Carlow Receives $1.2 Million Secondary Education Grant

Drew Wilson -

Carlow University has received a $1.2 million grant from the National Science Foundation to prepare secondary teachers to teach STEM courses in high-need school districts.

a STEM classroom with molecules and atomic models

The National Science Foundation (NSF) has awarded Carlow University a nearly $1.2 million grant through the NSF's Robert Noyce Teacher Scholarship Program for the purpose of preparing secondary level teachers to teach STEM effectively in high-need school districts. 

"We are honored that Carlow University was selected for this competitive grant and confident that it will advance our efforts to prepare secondary level teachers to teach STEM more effectively," said Suzanne K. Mellon, PhD, President, Carlow University. "STEM education is a significant part of shaping our region's future workforce, and Carlow has been at the forefront of the instruction in such efforts."

The project, which is titled "Preparing Secondary STEM Teachers with Experiential Learning and Computational Thinking Skills for Effectiveness in High-Need School Districts," has five objectives:

 

  • Recruit an increasing number of STEM undergraduates as Noyce Carlow Scholars (NCS).
  • Recruit and enroll an increasing number of STEM professionals in graduate education programs.
  • Retain and graduate the NCS students with a strong commitment to teaching in high-need schools.
  • Support 100 percent of NCS students completing their secondary certification to secure employment as a teacher in a high-need school.
  • Ensure 96 percent of NCS students will fulfill their teaching commitment in a high-need school.

 

To meet the five objectives, Carlow will offer multiple experiential learning opportunities throughout the program with a special emphasis on development of computational thinking skills and best practices to support a diverse student population.  NCS students will gain experience from activities ranging from peer tutoring to STEM expos, internships, daylong workshops, and weeklong robotics courses.

"Carlow will recruit 26 students and prepare them to be highly effective biology, chemistry, and mathematics secondary education teachers either in the Pittsburgh Public Schools or other high-need districts," said Keely Baronak, EdD, chair of the Department of Education at Carlow.  "The Carlow secondary education program in STEM is a five-year post-baccalaureate degree. NCS students can enter as junior STEM majors and complete three years, or STEM professionals can enroll at Carlow to complete the MEd in secondary education leading to initial teaching certification. The MEd in secondary education was designed as a one-year program with accelerated eight-week courses taught in a hybrid fashion."

The project will help address high-need teaching shortages in PPS and other school districts.  The program is under the direction of Baronak, along with Frank Ammer, PhD, chair of the department of Biology; Nancy E. Jacqmin, PhD, professor, mathematics; William Kowallis, PhD, associate professor, chemistry, and Ann Bisignani, MPM, graduate program coordinator.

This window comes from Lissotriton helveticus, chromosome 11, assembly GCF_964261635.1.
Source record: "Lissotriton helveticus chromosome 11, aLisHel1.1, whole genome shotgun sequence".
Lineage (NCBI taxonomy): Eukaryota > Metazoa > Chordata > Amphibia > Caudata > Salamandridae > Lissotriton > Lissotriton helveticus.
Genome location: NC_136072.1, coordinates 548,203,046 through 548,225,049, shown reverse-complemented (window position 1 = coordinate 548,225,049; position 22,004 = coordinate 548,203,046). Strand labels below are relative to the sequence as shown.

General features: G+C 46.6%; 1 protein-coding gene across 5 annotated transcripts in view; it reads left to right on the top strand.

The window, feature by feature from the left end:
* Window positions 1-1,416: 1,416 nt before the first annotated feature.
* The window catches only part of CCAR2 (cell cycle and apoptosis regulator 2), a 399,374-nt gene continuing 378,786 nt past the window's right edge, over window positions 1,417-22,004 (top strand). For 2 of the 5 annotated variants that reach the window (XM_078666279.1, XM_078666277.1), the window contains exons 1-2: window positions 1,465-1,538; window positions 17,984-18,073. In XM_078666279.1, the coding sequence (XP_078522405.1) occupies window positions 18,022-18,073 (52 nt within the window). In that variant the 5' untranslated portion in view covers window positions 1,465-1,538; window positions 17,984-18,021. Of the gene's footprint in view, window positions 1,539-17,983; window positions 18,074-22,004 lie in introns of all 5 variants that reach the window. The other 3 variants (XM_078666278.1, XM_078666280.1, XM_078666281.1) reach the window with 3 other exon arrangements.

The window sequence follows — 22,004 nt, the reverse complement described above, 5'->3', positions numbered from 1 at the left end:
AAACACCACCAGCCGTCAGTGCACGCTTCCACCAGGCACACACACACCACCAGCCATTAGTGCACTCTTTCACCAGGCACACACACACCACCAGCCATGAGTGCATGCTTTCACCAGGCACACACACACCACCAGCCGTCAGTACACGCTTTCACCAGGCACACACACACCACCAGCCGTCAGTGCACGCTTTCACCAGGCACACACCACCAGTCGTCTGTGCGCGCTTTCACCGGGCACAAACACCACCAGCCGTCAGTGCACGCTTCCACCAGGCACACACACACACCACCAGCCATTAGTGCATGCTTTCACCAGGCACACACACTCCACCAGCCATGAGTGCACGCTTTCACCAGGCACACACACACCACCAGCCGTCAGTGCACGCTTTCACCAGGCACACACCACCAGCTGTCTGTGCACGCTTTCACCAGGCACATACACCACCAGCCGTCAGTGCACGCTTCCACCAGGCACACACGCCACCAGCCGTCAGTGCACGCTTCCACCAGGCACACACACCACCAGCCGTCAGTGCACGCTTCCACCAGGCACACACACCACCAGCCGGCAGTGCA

Carlow University's model for teacher education involves creating opportunities for students to engage in experiential learning, developing computational thinking as a pedagogy, and supporting students with a committed team that includes an advisor, a mentor and a coach. This team provides wrap-around support throughout the degree process and into the first few years of their teaching career. 

"Being prepared to teach in high-need classrooms means preparation and deep understanding of culturally responsive teaching," said Baronak.  'Our students will be supported by a team of dual advisors from STEM and education, as well as a teacher-mentor from PPS, and a coach that the follows the scholar from enrollment through the first three years of teaching."

This program will receive a university-wide commitment to ensure its success. Carlow University is a member of - or in partnership with - several local and regional STEM and educational consortia including School District/University Collaborative (with PPS), REMAKE Learning, A+ Schools, and the Carnegie Mellon University CREATE Lab Satellite Network.

"This NSF-funded project exemplifies the kinds of inter-disciplinary and cross-departmental collaboration that is needed to facilitate meaningful innovation in our programs, and new opportunities for the next generation of Carlow students," said Matthew Gordley, PhD, Dean of the College of Learning and Innovation at Carlow.  "The fostering of such a fruitful partnership between education and the STEM disciplines is a key part of why the College of Learning and Innovation was formed in the first place. And this kind of creative collaboration with external partners will continue to be the key for offering a transformative Carlow education in the years ahead."

For more information about admission to Carlow University and the Noyce Carlow Scholar Program, please call (412) 578-6059.

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